The 2024 season of NHRA's Mission Foods Drag Racing Series will mark the 13th anniversary of Alexis DeJoria's debut in the blistering nitro Funny Car category, and the driver of the Bandero Premium Tequila Toyota GR Supra is ready after a year of promise that ended on a decidedly unpleasant note. More than redemption, DeJoria simply wants to get back to what she and the DC Motorsports team know they're capable of.
Last season started with a pair of semifinal finishes for DeJoria, and by the second race of the year, she was playing the game in earnest as a top qualifier in her boldly charging Toyota. Her start from the No. 2 position in Phoenix was followed by a pair of identical back-to-back starts from second, and at the spring four-wide race in Charlotte, she reached the first of three final rounds of the season.
Early in the season and into the summer, DeJoria's name was echoing through the pits as a genuine contender for the championship.
"We probably had the best start to a season that we've had since we started DC Motorsports," said DeJoria, who joined forces with team owner and crew chief Del Worsham in 2020 after a two-season respite. "Everything that we had put into this team, everything we had accomplished, everything we had gained as far as knowledge and time, it was really, really paying off. Our car was one of the quickest cars on the lot at any given moment, and we really thought we were going to continue that success throughout the year."
A batch of what DeJoria called "not-so-great" clutch discs began to dissipate the steam that had been building, however, and as the team filtered them into circulation, a series of other mishaps began to occur as well – many of which, DeJoria went on to say, were out of their hands. The ups and the downs showed in the results. After Charlotte, DeJoria was No. 2 in the Funny Car standings, but back-to-back first-round losses sent her down to sixth. A final round in Bristol elevated her to fifth in the points, and another final in Denver brought her all the way back up to No. 3.
But there were fewer "ups" as the season wore on. The team's race car showed great promise in spurts — another No. 2 qualifying position in Sonoma and then a start from No. 3 at the NHRA U.S. Nationals gave evidence of their potential — but a disheartening waterfall of early exits on race day sent their year spinning. The worst of it came at the season closer in Pomona when DeJoria missed the field for the first time since 2012.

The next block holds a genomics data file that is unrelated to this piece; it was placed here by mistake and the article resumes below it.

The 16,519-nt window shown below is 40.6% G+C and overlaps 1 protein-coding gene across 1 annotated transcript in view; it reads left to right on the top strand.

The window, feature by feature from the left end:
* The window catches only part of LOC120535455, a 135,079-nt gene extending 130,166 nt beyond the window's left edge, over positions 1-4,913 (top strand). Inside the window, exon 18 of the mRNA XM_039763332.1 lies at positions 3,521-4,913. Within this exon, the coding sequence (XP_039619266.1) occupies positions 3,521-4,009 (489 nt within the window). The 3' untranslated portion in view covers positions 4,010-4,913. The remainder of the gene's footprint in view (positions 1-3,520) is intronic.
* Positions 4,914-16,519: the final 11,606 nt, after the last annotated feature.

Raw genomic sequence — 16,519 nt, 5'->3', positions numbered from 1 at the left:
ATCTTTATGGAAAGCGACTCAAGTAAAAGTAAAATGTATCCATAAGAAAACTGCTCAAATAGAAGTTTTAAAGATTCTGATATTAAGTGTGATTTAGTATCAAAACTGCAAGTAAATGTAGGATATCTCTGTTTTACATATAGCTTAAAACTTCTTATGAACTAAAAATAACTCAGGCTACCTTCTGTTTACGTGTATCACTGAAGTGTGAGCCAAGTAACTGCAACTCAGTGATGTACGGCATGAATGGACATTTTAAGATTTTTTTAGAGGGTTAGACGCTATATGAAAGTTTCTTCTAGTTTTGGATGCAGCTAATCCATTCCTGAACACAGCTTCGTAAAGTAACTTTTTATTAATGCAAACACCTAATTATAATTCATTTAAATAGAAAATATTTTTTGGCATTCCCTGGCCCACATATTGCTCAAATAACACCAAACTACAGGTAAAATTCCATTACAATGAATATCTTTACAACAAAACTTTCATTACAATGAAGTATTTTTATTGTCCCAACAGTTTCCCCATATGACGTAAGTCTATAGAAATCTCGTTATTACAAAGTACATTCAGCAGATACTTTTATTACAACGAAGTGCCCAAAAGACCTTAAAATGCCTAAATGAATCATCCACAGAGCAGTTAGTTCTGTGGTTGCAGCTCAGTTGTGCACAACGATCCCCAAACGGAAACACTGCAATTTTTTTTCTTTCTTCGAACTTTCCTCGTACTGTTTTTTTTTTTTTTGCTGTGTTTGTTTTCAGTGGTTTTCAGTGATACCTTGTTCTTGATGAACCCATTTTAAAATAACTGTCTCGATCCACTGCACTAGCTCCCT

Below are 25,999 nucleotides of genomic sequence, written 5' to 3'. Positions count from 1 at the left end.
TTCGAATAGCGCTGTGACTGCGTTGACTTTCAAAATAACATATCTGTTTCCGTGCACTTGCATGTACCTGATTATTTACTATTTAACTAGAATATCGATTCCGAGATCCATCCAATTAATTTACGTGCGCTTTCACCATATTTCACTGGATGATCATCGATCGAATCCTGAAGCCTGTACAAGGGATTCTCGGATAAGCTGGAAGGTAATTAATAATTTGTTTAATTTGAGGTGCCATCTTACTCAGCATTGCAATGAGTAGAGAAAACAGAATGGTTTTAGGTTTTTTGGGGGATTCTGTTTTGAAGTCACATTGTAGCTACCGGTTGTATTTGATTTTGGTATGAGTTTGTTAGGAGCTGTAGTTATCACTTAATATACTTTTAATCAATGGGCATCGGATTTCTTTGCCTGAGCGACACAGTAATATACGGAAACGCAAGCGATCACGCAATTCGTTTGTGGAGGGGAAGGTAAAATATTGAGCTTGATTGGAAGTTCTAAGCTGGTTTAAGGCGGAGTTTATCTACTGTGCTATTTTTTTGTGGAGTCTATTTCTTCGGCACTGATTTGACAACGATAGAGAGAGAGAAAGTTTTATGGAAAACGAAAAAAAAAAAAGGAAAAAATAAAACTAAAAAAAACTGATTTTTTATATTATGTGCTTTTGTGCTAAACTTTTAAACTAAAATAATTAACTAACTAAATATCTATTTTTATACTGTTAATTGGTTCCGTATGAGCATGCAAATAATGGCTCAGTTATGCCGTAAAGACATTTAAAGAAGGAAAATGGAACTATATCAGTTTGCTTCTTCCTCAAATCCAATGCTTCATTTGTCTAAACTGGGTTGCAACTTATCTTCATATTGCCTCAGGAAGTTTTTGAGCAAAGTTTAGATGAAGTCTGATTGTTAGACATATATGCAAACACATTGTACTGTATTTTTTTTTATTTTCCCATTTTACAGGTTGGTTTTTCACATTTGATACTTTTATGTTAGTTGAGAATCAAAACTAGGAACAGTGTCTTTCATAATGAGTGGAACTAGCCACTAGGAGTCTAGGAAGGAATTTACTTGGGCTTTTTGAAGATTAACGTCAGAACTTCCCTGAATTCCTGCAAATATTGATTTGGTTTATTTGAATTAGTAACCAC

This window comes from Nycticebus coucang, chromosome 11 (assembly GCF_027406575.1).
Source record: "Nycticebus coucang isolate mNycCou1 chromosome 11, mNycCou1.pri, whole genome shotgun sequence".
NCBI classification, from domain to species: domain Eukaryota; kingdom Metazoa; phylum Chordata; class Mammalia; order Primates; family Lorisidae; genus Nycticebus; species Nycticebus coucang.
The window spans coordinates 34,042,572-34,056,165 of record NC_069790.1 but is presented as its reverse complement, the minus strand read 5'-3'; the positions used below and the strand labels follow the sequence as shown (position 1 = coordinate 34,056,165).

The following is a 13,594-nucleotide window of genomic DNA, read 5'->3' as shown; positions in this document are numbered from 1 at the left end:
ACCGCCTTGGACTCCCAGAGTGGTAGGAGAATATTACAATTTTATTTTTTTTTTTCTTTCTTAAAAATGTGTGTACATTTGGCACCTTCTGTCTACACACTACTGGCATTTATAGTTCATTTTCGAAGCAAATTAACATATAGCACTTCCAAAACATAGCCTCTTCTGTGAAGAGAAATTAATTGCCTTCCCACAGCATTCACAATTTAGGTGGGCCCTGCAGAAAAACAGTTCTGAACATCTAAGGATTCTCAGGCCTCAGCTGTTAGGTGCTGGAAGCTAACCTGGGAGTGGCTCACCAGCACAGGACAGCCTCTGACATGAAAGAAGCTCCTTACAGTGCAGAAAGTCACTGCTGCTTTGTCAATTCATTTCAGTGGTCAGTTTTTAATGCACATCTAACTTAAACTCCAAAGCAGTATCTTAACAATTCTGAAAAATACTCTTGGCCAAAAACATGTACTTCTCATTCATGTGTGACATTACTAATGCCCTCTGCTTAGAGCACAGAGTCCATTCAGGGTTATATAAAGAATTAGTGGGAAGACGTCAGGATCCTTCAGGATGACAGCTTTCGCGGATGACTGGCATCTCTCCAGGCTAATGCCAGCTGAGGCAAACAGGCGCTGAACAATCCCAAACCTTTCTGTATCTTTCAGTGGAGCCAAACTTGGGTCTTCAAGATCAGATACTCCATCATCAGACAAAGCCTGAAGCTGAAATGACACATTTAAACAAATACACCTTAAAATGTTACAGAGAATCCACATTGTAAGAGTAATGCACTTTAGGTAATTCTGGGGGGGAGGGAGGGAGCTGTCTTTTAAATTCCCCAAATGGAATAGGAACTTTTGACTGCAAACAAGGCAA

"It was a shift in our performance that none of us were expecting," said the driver who concluded the year ranked No. 11. "We had such a great start, so it was definitely a surprise, but these cars are unpredictable. You can start off on a great note, and then when it's really time to shine, sometimes it'll take a turn. It makes you think, and you wish it could have happened on the flipside, that we would have had those issues in the beginning and worked them out toward the end. But it's all trial and error, and we learned so much from everything that happened. All of that is going to be put forth into this new season."
DeJoria stated that the team's biggest challenge in the new year will be consistency.
"Consistency is also what I'm most looking forward to," she continued. "Taking what we've accomplished and what things we didn't do so great last season, really learning from those things and [getting] that consistency, that's going to be the No. 1 thing for our team this year."
When DeJoria made her debut in the blazingly fast, crushingly fickle nitro Funny Car category at Texas Motorplex in 2011, she did so on her birthday weekend and on the heels of her first national event win in Top Alcohol Funny Car just two months prior. It was a time of celebration and optimism, a mark of enormous determination and dedication coming to fruition, and even now, she can recall those days of glimmer and hope and appreciate the class for all that it is.
"The unpredictability of these cars is part of the reason I chose this class," said DeJoria. "It's so demanding, and it's so competitive. You're constantly striving for perfection in a very much unperfect world. That's drag racing. I feel lucky that I've made it to 13 years, for everything I've done and all the times I've had success. It's just an incredible, incredible class to be part of."